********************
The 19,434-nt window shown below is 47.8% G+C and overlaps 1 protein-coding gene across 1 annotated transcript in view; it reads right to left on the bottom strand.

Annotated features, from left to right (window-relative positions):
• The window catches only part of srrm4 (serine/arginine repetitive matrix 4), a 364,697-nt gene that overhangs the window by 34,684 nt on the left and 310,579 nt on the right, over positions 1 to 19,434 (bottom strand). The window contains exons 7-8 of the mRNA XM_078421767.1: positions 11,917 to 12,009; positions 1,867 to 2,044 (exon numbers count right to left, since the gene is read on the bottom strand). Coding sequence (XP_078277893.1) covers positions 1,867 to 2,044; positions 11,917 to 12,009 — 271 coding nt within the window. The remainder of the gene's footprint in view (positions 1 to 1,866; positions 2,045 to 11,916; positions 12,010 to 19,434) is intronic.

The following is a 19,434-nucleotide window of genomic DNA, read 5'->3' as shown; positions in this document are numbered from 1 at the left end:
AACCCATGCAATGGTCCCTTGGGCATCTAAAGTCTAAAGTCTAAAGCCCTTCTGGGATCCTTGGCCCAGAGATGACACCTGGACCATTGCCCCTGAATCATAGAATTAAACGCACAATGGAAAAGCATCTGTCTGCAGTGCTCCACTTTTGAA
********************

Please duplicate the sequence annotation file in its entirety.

The 19,434-nt window shown below is 47.8% G+C and overlaps 1 protein-coding gene across 1 annotated transcript in view; it reads right to left on the bottom strand.

Annotated features, from left to right (window-relative positions):
• The window catches only part of srrm4 (serine/arginine repetitive matrix 4), a 364,697-nt gene that overhangs the window by 34,684 nt on the left and 310,579 nt on the right, over positions 1 to 19,434 (bottom strand). The window contains exons 7-8 of the mRNA XM_078421767.1: positions 11,917 to 12,009; positions 1,867 to 2,044 (exon numbers count right to left, since the gene is read on the bottom strand). Coding sequence (XP_078277893.1) covers positions 1,867 to 2,044; positions 11,917 to 12,009 — 271 coding nt within the window. The remainder of the gene's footprint in view (positions 1 to 1,866; positions 2,045 to 11,916; positions 12,010 to 19,434) is intronic.

The following is a 19,434-nucleotide window of genomic DNA, read 5'->3' as shown; positions in this document are numbered from 1 at the left end:
AACCCATGCAATGGTCCCTTGGGCATCTAAAGTCTAAAGTCTAAAGCCCTTCTGGGATCCTTGGCCCAGAGATGACACCTGGACCATTGCCCCTGAATCATAGAATTAAACGCACAATGGAAAAGCATCTGTCTGCAGTGCTCCACTTTTGAA